2 The vote in Boston itself was 172,800 to 54,418. Bevis, 227.

3 Much of the contextual material in this article, including most of the first few paragraphs come from Bill Nowlin, Red Sox Threads (Burlington, Massachusetts: Rounder Books, 2013). Over the stretch of 50 games played in the Boston Braves ballpark, the Red Sox won 17, lost 31, and tied two games. The 17-31 reflected a winning percentage of .354, which certainly doesn’t indicate any home-field advantage. Of course, part of the point was that it wasn’t their home field. It’s also worth keeping in mind that the Red Sox weren’t very good in any ballpark during this era. Their winning percentages for the four years in question were: .377, .338, .408, and .279. Red Sox Threads, 26, 27. The first Sunday ballgame played in Boston and featuring major-league clubs was an exhibition game between the Rd Sox and Braves played at Braves Field on April 14, 1929. The Braves won, 4-0. Donna Lee Halper, “April 14, 1929: Sunday baseball in Boston for the first time,” SABR Games Project.

4 Thus the first major-league team in Boston to play baseball on Sunday was the Red Sox – playing at Braves Field.

5 James C. O’Leary, “Quinn Awaits a Definite Offer,” Boston Globe, May 28, 1932: 9.

6 Arthur Siegel, “Red Sox Defeat Yankees, 6-5; After Losing First Game 8-5; New Men Produce Big Hits,” Boston Herald, July 3, 1932: 13.

7 Arthur Siegel, “Yankees Hold High Carnival, 13-2, As Red Sox Bats Are Silenced In First Fenway Sunday Game,” Boston Herald, July 4, 1932: 6.

8 The embankment, popularly known as Duffy’s Cliff, rose to a height of 10 feet in front of the left-field wall. It allowed on-field spectators to see over the heads of those in front of them. It was lowered after the 1932 season and eventually removed entirely. The embankment was named after Red Sox left fielder Duffy Lewis (Red Sox, 1910-1917), who was particularly adept at playing on it. See https://www.fenwayfanatics.com/fenway-park/history/forgotten-features/.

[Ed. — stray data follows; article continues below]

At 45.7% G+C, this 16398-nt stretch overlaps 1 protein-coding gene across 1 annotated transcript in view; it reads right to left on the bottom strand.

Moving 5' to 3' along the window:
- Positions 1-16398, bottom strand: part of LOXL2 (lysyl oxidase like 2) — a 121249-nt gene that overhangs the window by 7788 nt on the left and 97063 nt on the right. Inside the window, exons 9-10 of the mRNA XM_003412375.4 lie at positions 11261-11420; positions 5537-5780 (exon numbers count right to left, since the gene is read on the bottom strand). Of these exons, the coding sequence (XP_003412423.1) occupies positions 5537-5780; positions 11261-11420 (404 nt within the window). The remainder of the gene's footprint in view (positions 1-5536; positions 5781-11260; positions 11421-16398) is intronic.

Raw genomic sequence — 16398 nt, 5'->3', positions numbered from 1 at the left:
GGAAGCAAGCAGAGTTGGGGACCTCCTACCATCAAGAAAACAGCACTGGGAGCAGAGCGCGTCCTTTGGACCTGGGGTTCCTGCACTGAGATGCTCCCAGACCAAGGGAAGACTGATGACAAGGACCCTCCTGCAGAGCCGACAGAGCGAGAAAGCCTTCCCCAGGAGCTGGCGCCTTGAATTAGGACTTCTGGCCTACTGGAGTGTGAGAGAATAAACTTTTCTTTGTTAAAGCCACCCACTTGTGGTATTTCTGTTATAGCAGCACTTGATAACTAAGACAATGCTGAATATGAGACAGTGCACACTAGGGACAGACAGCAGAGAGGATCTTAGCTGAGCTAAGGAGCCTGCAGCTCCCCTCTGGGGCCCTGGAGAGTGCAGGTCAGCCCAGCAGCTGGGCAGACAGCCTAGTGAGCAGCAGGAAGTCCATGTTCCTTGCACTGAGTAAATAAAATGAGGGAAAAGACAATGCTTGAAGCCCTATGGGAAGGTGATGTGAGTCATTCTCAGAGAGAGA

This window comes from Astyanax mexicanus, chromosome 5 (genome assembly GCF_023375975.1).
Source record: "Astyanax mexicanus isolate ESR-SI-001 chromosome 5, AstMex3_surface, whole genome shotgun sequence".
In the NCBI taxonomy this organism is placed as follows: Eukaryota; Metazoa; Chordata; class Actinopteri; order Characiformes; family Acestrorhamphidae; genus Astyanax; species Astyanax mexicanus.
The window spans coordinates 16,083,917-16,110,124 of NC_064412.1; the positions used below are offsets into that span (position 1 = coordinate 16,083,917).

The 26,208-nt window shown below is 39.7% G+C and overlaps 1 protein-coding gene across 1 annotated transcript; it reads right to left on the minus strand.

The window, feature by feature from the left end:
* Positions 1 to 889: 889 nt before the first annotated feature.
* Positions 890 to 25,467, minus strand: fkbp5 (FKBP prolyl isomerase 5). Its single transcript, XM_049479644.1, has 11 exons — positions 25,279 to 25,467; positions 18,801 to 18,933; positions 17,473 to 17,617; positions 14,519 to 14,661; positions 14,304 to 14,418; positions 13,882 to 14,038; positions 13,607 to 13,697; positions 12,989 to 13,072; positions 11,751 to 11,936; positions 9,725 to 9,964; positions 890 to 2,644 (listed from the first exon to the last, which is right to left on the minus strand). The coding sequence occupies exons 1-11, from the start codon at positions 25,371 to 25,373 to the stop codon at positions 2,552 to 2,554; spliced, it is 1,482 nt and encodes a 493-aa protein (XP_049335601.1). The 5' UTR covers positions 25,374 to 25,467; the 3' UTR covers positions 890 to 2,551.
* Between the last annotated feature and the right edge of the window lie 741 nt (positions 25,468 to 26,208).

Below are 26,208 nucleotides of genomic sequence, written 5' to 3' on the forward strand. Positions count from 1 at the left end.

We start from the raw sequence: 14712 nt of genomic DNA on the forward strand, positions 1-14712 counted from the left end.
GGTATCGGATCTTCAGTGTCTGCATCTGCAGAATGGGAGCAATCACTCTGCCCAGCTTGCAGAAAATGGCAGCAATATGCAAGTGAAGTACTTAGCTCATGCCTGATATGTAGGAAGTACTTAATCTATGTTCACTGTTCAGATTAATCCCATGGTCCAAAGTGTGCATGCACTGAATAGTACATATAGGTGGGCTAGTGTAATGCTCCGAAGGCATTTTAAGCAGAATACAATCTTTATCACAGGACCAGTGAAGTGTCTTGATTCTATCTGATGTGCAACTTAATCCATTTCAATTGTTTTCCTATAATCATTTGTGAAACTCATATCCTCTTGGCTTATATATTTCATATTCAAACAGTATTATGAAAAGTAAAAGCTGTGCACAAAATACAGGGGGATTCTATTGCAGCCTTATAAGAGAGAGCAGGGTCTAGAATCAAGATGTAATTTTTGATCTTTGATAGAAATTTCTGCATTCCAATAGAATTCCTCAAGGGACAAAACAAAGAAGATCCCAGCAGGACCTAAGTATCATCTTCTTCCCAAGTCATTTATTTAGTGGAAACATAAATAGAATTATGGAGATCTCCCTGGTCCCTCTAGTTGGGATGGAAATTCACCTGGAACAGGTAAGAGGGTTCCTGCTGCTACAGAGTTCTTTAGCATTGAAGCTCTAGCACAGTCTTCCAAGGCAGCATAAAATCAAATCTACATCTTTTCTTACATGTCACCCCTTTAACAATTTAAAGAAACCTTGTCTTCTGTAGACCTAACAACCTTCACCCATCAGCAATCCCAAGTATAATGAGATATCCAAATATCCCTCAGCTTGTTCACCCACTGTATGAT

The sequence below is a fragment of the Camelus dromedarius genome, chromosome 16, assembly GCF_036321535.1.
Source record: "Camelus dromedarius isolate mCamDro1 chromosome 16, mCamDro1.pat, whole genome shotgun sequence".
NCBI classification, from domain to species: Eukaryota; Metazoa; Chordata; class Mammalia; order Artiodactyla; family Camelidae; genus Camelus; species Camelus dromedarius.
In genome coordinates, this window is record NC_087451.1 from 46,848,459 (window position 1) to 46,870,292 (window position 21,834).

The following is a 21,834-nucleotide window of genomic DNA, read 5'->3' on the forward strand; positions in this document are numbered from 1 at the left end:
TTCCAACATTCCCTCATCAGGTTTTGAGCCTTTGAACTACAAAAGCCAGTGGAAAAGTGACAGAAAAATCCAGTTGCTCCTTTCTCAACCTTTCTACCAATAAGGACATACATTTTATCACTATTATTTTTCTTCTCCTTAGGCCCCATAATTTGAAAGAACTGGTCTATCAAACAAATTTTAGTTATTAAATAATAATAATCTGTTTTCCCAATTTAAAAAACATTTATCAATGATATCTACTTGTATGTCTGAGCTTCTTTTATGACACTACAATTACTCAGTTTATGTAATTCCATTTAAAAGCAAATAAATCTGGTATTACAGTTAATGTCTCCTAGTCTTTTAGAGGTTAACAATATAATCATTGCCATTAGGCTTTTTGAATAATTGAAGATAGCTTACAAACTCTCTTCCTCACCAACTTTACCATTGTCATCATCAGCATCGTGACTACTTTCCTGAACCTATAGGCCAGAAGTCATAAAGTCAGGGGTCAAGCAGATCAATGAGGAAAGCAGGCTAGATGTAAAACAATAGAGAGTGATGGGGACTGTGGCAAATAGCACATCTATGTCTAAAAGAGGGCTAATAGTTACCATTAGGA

9 Johnson missed a home run “by the width which separates the left from the right eye of an under-nourished gnat.” David F. Egan, “Yankees Bunch Nine Runs, Rout Sox, 13 to 2,” Boston Globe, July 4, 1932: 7. Johnson had reached base his last four times at bat on Saturday and did so again this day, with two doubles and two walks.

10 William E. Brandt, “Yankees’ Barrage Routs Red Sox, 13-2,” New York Times, July 4, 1932: 7. Dickey remained in the game, but reportedly had a tooth loosened in the collision.

11 “Two Times When the Camera Does Not Tell the True Story,” Boston Herald, July 4, 1932: 6.

12 Pete Appleton was identified as Pete Jablonowski in all newspaper coverage in 1932. After the 1933 season, he changed his surname to Appleton. Bill Lamb, “Pete Appleton,” SABR BioProject, accessed November 11, 2023, https://sabr.org/bioproj/person/pete-appleton/.

13 The game featured 16 bases on balls, eight charged to each team.

14 “On May 14, 1946 a bill was introduced in the Massachusetts legislature to repeal the curfew. The reason? On April 21, the Red Sox had hosted the Philadelphia Athletics for a Sunday doubleheader at Fenway. The Red Sox were losing the first game, 7-0, after five innings of play, but scored sufficient runs to overcome the deficit and gain a 12-11 win in 10 innings (on a bases-loaded single by Ted Williams). Boston was losing the second game, but only by 3-0, when the game was curtailed after the bottom of the fifth and declared a win for Philadelphia. This was, of course, particularly galling because of the earlier come-from-behind success. This just wouldn’t do; the legislature removed the early evening curfew.” Red Sox Threads, 401.

15 Harold Kaese, “Remember Sox of ’32? Worst Fens Club Ever,” Boston Globe. June 18, 1959: 37. How did the Red Sox do at home on the remaining Sundays in 1932? Better. They played five Fenway Park doubleheaders and then a final game on September 25 against the Yankees. Their record overall was 5-6, winning that final game 8-3. For home Sunday games overall, they were 5-7 in 1932, a winning percentage of .417, which compares quite favorably to the team’s .279 winning percentage.  

Additional Stats

New York Yankees 13
Boston Red Sox 2

Fenway Park
Boston, MA


Box Score + PBP:

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1930s ·